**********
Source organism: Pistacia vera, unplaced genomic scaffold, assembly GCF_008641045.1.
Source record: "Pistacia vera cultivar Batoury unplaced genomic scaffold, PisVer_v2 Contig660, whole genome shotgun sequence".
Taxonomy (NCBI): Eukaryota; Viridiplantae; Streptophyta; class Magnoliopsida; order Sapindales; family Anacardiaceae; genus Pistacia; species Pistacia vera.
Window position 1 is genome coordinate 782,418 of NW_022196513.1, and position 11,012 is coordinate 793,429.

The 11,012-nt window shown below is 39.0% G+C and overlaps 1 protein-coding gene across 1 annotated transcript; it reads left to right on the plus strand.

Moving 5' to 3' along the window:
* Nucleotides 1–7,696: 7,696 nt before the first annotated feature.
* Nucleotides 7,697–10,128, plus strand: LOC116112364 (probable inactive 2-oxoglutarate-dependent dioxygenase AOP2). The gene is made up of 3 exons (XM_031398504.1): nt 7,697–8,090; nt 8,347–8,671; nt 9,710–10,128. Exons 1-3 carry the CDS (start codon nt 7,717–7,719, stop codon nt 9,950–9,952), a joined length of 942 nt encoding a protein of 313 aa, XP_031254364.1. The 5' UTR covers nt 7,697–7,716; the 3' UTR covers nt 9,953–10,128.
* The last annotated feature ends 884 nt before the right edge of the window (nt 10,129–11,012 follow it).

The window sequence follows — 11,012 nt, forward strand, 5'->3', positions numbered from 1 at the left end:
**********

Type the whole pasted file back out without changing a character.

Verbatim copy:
Source organism: Pistacia vera, unplaced genomic scaffold, assembly GCF_008641045.1.
Source record: "Pistacia vera cultivar Batoury unplaced genomic scaffold, PisVer_v2 Contig660, whole genome shotgun sequence".
Taxonomy (NCBI): Eukaryota; Viridiplantae; Streptophyta; class Magnoliopsida; order Sapindales; family Anacardiaceae; genus Pistacia; species Pistacia vera.
Window position 1 is genome coordinate 782,418 of NW_022196513.1, and position 11,012 is coordinate 793,429.

The 11,012-nt window shown below is 39.0% G+C and overlaps 1 protein-coding gene across 1 annotated transcript; it reads left to right on the plus strand.

Moving 5' to 3' along the window:
* Nucleotides 1–7,696: 7,696 nt before the first annotated feature.
* Nucleotides 7,697–10,128, plus strand: LOC116112364 (probable inactive 2-oxoglutarate-dependent dioxygenase AOP2). The gene is made up of 3 exons (XM_031398504.1): nt 7,697–8,090; nt 8,347–8,671; nt 9,710–10,128. Exons 1-3 carry the CDS (start codon nt 7,717–7,719, stop codon nt 9,950–9,952), a joined length of 942 nt encoding a protein of 313 aa, XP_031254364.1. The 5' UTR covers nt 7,697–7,716; the 3' UTR covers nt 9,953–10,128.
* The last annotated feature ends 884 nt before the right edge of the window (nt 10,129–11,012 follow it).

The window sequence follows — 11,012 nt, forward strand, 5'->3', positions numbered from 1 at the left end: